Horatio Alger Redux

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I came from humble beginnings — a hardscrabble, small town in Midwestern America. We called it home. Others called it Humble Beginnings, Colorado. Whatever the name, I knew one thing: the place was hardscrabble, that much was true. It was a hard town to work your way up and out of, one of those places where generations seem to always work for the family business. It was a great town. But I wanted out.

At age 16, I quit high school. A voice inside my head told me to go to work at the local 7-11. I did. The voice inside my head also told me that I was thirsty, and that I should look around my home for beverages which I could drink. I did that, too. And five years and many Gatorades later, I was still manning the graveyard shift sipping a Grape Fierce with $35 in the bank. A success by most standards. But I knew there was more in life for me.

One late winter night in 1977, I punched in my customer’s order — two Slim Jims, a pack of Marlboros, and two tallboys of Bud. The cash register read $7.77. I took that as a sign and the next day I quit the 7-11. I emptied my bank account, bought a bus ticket, and headed for Chicago. Something told me my fortune was waiting for me on the shores of Lake Michigan. I rode that lonely bus all night, preaching to the night riders beside me about proper electrolyte replacement.

Chicago presented a wealth of opportunities. It was just a question of choosing the right one. Would it be the eager software company, the faceless pharmaceutical giant, or the lamp repair store?

The choice was obvious. I went to work for the retail store. Something told me that lamp repair was going to be big and I wanted to ride along the crazy wave. Well, three years later, I was working the day shift and had $100 in the bank. I was clearly on my way.

Then, suddenly, a light bulb shattered somewhere and it was 1980 with the recession looming. I lost my lamp repair job, as penny pinchers switched back to track lighting with dimmer switches. For some, that would have been a disaster. For me, it spelled opportunity.

I picked three letters at random from my Scrabble game and came up with N, Y and C. Another sign! It couldn’t have been clearer: My destiny awaited me at Yazoo, North Carolina.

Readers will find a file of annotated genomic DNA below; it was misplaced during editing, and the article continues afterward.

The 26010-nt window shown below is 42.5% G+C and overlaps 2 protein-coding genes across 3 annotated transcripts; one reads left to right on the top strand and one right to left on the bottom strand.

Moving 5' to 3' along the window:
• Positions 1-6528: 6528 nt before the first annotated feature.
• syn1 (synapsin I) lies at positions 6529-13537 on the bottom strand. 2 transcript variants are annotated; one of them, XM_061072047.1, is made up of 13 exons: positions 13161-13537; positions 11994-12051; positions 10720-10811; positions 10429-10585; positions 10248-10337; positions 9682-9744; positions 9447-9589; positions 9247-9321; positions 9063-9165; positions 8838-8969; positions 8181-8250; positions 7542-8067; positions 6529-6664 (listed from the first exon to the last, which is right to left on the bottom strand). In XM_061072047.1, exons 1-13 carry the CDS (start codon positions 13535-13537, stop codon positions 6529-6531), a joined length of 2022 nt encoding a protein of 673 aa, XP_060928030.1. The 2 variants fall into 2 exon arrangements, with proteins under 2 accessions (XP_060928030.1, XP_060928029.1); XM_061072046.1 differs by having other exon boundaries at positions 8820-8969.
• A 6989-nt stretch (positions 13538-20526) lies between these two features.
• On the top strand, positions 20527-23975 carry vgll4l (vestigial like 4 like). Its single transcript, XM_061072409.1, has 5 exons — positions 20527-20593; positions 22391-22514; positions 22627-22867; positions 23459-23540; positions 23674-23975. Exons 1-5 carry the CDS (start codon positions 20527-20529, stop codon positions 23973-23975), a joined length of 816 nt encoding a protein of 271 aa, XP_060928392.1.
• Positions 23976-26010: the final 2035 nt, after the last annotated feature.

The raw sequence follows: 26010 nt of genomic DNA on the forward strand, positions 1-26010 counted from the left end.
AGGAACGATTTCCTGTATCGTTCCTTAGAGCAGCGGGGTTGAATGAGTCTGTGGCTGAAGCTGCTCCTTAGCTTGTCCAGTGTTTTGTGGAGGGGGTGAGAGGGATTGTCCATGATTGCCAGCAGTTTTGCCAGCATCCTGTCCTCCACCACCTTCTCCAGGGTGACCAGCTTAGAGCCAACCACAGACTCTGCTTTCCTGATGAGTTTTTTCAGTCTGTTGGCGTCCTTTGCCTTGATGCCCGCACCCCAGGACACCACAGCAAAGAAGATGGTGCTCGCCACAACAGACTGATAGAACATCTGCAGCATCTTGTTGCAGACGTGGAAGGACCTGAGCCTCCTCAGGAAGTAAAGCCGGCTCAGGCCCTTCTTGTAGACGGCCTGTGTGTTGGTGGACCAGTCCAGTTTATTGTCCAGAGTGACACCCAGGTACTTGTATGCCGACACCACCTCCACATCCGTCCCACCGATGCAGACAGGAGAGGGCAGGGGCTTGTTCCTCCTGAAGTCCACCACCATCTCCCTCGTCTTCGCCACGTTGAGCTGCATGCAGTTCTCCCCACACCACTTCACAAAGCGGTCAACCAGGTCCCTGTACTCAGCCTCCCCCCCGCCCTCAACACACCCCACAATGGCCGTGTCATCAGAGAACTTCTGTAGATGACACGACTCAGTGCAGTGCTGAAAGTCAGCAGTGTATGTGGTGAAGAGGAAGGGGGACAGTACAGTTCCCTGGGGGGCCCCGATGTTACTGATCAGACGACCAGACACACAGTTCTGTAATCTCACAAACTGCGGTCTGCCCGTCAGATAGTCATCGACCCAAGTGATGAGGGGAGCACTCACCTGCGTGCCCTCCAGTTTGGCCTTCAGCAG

Clearing my bank account of its $250, I took a Greyhound to Raleigh and then hitchhiked to Yazoo. When I waved the aging trucker with the now Berry-Blue tongue goodbye, I saw the rusting sign calling out “Welcome to Yazoo”. I had arrived.

As luck would have it, the local gas station needed a reliable, non-dehydrated pump jockey. I applied and was immediately accepted. My past life experience had paid off. Unfortunately, Yazoo was a competitive town and the gas station was the toughest of the tough. But I persevered and ten years later I was head night shift attendant with $500 in the bank.

I was happy in Yazoo. Life was good. I had a dim room above the garage and gold-plated job security. I was living an American’s dream. But it felt too easy. Surely there was more. So when the customer with the out-of-state plates asked me to “Fill ‘er up, and go heavy on the lead” and the total came to $11.11, I knew it was time to move on and grab that brass ring.

I pulled my three lucky Scrabble letters from my plaid pocket and tossed them on the snack counter. Up came C, N, and Y. I was either an S short of a Woodstock reunion or I was headed to Canton, New York.

I took my savings, purchased a second hand Ford Pinto and started driving north. Three days, two accidents, and one ruptured gas tank later, I arrived in Canton.

With a population of only 5,000, it was clear that there were enormous opportunities in Canton. I couldn’t wait to ride this nascent engine of growth all the way to the top.

The sign in the Dew Drop Inn window said “Clerk Needed, Is it You?” C, N and Y. It was literally and metaphorically a sign. I pulled it from the window and marched confidently to the front desk. And that’s how I became the night clerk at the Dew Drop Inn.

The years flew by and I found myself as nighttime manager of the inn. Plus I had the undreamed of amount of $2,000 in the bank.

I should have been content. But I wasn’t. I knew there had to be more. So when a lit cigarette fell from my mouth onto some bed sheets and the Dew Drop Inn went up in flames and I was fired and threatened with a lawsuit, I took that as a sign to move on.

I tossed the Scrabble letters once more and up came N, Y and C. Maybe it was time to try the Big Apple, the home of America’s dreams: North York, Connecticut.

So I cashed in my chips, bought a ten-year old Yugo and headed southeast. Go southeast, middle-aged man. Follow that dream.

And ten miles outside of Schenectady, I ran headlong into my dream — a 1999 Mercedes driven by a successful upstate neurosurgeon on the wrong side of the road. My car was totaled, I was hospitalized for ten months and it was unclear if I’d ever sip another Fruit Punch Gatorade again. But I felt like I had made it.

And I had. Even with the contingency fee arrangement, the final settlement netted me $7 million. Just enough to buy a mansion in North York, a new Beemer, and a swimming pool full of Cherry Ice.

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